In ensembles big and small, the prolific musician uses sound to make the world’s complexities a little more graspable.
Since the 1990s, Satoko Fujii has released close to 100 albums, mostly through her own Libra Records label.
Whether she’s playing solo piano or leading one of her various large ensembles, the pianist and composer Satoko Fujii will tug you toward the details.
The leader of a dizzying array of ensembles both large and small, Fujii is arguably the most prolific pianist in jazz — if also among the most underrecognized. Since the 1990s, she has released close to 100 albums, mostly through her own Libra Records label. Two years ago, celebrating her 60th birthday, a milestone known as “kanreki” in Japanese culture, she put out a new album each month, including both solo piano and big-band works.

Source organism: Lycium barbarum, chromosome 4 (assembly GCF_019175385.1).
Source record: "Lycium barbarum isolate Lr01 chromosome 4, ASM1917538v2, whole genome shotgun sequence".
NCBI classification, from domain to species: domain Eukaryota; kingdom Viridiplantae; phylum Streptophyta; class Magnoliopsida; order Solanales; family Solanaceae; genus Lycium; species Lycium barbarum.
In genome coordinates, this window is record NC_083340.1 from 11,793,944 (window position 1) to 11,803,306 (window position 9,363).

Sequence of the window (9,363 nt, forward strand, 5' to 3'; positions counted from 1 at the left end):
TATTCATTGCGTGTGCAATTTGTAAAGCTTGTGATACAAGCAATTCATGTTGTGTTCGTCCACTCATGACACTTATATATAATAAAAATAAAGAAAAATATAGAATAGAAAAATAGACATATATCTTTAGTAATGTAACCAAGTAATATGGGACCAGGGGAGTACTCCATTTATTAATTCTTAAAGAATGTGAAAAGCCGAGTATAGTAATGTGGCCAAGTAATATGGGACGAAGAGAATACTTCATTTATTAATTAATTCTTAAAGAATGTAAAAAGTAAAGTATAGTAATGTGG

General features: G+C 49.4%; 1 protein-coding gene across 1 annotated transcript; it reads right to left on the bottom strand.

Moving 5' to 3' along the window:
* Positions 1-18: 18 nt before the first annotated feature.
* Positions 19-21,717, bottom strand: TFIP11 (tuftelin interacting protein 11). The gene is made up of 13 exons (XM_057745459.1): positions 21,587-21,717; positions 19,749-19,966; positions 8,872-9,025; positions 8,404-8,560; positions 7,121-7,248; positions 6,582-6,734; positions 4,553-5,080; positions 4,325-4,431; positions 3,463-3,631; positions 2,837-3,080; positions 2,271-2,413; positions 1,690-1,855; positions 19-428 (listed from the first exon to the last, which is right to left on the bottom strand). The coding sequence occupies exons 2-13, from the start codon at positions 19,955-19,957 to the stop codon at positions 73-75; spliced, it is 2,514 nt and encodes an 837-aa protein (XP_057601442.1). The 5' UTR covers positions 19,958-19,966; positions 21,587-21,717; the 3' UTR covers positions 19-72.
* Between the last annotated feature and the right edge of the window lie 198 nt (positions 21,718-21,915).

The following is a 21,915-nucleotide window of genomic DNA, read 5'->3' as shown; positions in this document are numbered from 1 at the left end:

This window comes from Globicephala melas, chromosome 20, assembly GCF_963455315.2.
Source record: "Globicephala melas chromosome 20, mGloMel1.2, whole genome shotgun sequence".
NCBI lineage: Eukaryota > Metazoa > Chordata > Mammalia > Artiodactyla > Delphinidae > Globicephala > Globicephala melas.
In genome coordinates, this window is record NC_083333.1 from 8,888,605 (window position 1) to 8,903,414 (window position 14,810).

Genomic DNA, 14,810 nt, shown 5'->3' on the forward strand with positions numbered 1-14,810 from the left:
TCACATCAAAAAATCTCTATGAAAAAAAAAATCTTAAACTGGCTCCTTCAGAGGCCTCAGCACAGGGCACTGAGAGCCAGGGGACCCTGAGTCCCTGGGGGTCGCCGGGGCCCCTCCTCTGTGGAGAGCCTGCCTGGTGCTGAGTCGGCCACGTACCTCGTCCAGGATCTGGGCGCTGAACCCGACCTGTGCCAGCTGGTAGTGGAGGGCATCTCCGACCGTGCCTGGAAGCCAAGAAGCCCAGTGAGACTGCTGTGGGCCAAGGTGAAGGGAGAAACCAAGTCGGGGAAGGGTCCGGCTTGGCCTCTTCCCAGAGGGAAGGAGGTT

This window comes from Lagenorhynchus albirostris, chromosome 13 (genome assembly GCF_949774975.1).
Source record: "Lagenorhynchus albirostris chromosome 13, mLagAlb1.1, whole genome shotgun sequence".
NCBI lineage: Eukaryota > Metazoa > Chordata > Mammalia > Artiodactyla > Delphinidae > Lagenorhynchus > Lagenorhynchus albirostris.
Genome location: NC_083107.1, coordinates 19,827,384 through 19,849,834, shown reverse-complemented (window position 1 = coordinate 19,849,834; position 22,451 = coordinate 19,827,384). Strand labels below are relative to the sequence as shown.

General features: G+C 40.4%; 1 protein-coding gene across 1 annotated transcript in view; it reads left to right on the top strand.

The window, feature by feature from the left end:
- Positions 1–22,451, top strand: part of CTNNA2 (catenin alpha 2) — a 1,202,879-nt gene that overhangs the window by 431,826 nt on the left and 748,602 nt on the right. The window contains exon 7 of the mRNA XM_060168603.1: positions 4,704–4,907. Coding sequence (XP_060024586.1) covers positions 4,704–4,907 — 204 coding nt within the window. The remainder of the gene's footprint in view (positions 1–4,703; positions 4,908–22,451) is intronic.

Fujii says that she seems to hear music everywhere, and she feels challenged to channel the sensations of the world as directly as she can. “This probably sounds strange, but when I compose I feel like the music is already there — we just didn’t notice,” she said in a recent interview from her home in Kobe, Japan. “I feel like I’m just looking for something that was hidden, but that is already there.” The sound of an airplane overhead, an overheard conversation, even the rustling of trees can provide a spark.
Without access to gigs, jam sessions or a recording studio during pandemic lockdown, she felt herself becoming unmoored. On walks around Kobe, she was touched by the uncanny nervousness of the atmosphere, but she and her husband, the trumpeter Natsuki Tamura, had nobody else to play with. “Everything was canceled,” she said. “I felt like: Who am I?”